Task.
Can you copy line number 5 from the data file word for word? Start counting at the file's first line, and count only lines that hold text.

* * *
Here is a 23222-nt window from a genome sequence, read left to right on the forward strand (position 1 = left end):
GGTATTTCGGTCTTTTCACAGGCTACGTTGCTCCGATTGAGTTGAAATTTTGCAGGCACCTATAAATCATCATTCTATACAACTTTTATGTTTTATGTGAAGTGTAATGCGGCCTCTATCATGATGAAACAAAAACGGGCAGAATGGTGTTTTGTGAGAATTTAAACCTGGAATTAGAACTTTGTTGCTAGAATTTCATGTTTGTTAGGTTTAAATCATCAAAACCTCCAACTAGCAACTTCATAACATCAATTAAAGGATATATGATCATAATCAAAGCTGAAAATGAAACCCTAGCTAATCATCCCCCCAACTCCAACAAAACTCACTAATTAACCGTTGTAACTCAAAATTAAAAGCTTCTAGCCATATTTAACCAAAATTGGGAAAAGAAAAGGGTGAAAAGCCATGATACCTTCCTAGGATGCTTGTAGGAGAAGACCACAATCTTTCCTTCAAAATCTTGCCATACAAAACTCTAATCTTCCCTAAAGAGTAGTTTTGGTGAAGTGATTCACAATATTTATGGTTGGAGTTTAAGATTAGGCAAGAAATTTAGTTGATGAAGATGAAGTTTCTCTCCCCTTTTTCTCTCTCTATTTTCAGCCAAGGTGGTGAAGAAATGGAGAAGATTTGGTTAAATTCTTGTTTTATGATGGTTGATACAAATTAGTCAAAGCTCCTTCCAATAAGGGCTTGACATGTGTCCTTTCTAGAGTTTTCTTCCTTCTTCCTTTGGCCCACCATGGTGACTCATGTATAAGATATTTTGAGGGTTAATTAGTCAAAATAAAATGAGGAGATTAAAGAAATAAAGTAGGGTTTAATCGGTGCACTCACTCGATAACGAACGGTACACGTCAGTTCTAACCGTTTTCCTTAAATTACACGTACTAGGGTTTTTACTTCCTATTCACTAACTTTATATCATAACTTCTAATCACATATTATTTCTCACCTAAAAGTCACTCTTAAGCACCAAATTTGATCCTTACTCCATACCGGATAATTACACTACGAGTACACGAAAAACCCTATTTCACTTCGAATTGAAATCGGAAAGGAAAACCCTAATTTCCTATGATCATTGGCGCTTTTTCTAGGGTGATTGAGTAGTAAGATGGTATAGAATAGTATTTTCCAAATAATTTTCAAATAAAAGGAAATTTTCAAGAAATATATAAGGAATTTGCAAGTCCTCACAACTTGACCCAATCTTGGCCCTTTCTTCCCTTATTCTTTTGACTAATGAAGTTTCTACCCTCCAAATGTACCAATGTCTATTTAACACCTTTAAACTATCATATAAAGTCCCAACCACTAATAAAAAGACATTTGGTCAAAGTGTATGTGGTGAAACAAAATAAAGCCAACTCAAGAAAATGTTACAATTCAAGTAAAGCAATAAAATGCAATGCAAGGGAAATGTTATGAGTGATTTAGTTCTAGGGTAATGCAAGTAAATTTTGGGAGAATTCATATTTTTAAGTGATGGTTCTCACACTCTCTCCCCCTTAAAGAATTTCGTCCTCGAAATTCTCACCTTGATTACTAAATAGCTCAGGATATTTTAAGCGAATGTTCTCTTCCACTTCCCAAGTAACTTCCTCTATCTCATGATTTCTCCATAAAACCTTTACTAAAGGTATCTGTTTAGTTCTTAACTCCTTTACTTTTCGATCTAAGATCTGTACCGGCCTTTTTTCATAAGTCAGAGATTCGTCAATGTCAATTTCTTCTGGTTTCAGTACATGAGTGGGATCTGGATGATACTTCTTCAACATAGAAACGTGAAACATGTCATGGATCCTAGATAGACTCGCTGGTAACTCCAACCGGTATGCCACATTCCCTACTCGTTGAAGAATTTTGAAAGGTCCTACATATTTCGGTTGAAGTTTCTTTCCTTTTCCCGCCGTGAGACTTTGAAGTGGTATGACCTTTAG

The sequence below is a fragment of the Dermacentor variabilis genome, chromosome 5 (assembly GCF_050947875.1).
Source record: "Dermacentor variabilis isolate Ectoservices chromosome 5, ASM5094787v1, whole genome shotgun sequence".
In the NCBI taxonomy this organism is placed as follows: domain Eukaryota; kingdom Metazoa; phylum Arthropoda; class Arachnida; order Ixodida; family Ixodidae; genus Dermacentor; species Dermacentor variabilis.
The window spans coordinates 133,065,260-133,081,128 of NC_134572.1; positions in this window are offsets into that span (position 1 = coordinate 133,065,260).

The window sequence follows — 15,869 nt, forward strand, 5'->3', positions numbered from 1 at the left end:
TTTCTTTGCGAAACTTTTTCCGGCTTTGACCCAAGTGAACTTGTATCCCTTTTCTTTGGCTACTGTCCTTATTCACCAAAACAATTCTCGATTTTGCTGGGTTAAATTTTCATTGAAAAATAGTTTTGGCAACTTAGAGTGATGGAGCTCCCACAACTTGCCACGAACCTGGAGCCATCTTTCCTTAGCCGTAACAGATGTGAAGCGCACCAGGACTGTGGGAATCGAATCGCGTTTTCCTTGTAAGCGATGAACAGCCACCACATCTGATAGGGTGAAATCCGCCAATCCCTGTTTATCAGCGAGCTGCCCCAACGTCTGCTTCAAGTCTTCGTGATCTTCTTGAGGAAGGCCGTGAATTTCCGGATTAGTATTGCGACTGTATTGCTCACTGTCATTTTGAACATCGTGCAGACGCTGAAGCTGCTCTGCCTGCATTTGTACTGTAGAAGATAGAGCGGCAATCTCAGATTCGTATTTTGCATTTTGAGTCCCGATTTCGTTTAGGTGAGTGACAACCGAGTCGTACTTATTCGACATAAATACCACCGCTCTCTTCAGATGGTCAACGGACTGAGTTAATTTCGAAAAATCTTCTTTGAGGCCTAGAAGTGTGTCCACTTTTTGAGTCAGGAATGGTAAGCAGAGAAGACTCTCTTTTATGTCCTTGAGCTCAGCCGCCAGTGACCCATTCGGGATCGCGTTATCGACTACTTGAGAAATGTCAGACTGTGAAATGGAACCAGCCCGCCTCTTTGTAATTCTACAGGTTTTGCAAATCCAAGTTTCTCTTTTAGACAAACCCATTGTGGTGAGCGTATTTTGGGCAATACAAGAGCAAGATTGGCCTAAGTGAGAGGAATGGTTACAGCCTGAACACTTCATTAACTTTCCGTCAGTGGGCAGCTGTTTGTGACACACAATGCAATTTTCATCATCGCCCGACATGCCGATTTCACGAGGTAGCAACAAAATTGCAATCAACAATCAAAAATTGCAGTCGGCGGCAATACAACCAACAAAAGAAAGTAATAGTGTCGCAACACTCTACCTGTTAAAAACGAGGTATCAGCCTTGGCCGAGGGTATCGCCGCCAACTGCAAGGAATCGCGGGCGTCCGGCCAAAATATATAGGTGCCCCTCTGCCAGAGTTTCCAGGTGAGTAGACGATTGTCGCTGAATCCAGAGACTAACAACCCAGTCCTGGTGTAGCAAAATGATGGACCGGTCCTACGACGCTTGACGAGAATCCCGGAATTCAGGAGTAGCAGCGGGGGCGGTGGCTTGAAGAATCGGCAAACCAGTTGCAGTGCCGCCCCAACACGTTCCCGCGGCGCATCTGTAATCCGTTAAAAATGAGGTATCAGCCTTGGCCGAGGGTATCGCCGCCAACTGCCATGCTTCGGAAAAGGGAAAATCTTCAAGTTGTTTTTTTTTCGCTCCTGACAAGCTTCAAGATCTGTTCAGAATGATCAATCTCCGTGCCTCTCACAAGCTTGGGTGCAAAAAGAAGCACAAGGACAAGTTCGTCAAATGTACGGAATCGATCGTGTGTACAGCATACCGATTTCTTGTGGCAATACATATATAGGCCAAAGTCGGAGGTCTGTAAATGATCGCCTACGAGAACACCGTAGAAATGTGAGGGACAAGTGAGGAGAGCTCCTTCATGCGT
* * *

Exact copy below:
In the NCBI taxonomy this organism is placed as follows: domain Eukaryota; kingdom Metazoa; phylum Arthropoda; class Arachnida; order Ixodida; family Ixodidae; genus Dermacentor; species Dermacentor variabilis.